parents," he said.

"We get a lot of everyday childhood injuries. We had a case where a father
grabbed his 16-year-old daughter's arm to keep her from getting on a
motorcycle," Moore said. "We've seen reports where the abuse is 'arguing
in front of children.'"

"It can come down to the inappropriate, individualized judgement of a
caseworker," said Cornell University's James Garbarino, who trains social
workers and just published a new book, Parents Under Siege. "It is
sometimes dangerous that they have this authority."

But those in the trenches say that evaluating cases based on a strict
definition of abuse is almost impossible in a multicultural world where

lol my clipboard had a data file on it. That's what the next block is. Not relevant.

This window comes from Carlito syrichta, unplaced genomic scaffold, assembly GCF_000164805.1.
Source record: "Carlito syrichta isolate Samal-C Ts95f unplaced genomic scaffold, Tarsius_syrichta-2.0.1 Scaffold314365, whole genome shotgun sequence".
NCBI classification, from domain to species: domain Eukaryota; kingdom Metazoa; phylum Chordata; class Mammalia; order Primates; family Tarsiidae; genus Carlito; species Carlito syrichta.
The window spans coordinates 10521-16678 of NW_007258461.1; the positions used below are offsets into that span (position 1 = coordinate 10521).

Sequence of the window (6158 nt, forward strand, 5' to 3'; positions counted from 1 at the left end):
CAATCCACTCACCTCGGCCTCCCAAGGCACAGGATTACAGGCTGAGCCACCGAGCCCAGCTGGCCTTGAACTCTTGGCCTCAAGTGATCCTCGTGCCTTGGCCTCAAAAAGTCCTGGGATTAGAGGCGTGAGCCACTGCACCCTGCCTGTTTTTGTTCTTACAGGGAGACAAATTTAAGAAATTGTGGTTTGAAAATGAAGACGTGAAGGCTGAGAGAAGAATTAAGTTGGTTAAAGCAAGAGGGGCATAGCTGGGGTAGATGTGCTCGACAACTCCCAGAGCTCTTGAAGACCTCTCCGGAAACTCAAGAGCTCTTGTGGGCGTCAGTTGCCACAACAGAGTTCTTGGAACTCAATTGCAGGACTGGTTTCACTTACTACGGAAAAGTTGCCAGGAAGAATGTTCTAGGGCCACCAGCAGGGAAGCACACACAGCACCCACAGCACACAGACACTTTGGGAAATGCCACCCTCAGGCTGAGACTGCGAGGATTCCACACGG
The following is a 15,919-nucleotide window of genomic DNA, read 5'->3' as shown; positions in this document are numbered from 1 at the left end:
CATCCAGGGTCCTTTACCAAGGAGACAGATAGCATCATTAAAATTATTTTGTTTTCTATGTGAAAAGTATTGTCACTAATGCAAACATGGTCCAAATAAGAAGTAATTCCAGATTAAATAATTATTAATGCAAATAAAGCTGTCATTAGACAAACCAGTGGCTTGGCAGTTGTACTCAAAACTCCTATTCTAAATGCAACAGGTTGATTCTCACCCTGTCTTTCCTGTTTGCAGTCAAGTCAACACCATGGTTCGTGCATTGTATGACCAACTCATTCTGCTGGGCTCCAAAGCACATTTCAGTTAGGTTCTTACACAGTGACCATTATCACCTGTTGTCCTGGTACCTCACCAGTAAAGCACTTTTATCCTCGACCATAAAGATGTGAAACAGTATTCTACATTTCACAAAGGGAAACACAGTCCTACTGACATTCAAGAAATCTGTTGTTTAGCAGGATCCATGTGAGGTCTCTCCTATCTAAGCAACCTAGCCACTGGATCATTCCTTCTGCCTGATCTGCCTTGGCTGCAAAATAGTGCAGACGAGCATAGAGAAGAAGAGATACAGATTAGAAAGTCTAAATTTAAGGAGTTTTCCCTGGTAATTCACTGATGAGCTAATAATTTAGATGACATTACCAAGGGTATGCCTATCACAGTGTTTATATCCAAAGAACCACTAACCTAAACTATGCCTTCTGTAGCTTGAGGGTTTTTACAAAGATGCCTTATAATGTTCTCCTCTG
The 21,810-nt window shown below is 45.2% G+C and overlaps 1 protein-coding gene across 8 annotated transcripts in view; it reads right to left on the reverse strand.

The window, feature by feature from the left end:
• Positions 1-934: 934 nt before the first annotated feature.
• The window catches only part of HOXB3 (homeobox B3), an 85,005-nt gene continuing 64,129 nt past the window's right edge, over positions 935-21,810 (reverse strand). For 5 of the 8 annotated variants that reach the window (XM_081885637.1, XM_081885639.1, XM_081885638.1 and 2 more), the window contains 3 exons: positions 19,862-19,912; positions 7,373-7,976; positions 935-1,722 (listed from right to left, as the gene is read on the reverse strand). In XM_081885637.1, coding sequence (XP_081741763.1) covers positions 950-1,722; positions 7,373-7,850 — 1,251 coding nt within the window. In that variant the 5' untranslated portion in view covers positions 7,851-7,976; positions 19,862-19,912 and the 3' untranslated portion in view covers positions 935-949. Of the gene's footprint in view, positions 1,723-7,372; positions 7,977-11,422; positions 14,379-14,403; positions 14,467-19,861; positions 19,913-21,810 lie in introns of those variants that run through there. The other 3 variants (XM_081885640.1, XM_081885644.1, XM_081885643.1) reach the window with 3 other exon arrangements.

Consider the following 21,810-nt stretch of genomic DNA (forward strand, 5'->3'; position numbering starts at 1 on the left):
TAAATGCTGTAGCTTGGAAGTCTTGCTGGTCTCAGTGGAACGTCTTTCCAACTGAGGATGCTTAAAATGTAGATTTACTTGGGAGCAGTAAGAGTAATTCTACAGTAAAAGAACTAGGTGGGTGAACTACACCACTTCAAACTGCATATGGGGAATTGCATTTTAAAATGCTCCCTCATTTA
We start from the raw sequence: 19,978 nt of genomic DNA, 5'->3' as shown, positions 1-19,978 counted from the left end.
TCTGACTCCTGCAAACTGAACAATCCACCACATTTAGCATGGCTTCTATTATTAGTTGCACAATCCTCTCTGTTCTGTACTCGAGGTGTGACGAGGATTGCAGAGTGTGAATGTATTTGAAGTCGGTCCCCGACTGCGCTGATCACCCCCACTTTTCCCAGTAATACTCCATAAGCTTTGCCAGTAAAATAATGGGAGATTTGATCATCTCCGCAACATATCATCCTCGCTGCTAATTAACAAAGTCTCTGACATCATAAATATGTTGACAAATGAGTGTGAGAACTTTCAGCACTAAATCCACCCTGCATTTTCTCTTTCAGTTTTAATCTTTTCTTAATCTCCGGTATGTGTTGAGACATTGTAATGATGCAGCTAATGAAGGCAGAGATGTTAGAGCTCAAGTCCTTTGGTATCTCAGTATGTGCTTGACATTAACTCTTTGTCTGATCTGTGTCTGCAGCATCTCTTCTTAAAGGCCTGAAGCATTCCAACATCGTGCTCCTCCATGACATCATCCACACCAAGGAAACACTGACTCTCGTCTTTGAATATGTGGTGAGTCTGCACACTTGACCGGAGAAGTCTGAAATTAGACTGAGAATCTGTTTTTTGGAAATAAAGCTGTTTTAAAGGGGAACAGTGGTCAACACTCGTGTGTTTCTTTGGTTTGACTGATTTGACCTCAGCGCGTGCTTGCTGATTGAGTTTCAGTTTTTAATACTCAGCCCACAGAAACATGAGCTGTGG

views on parenting differ wildly and families can be stricken with
tremendously complex and infinite numbers of problems and issues.

"I think ... that this is an enormously complicated area of law and social
practice where the question is between acceptable parental behavior and
what constitutes endangering the welfare of a child," Spence said. "There
is always a place where you make a decision on that boundary."

Massachusetts has very clear laws defining abuse and neglect, yet many
cases still are judgment calls.

"In a huge, complex culture that is multicultural, there is no easy place
to go to define [abuse]," Spence said. "I think the debate goes back and
forth all the time and must go on and continue."

Thin, Gray Line

Dennis Sklenar, a social worker at New York University Medical Center in
New York City, has seen just about everything in his 23 years on the job.
He still recalls vividly the afternoon 10 years ago when a father wheeled
the corpse of his two-year-old daughter he had beaten to death into the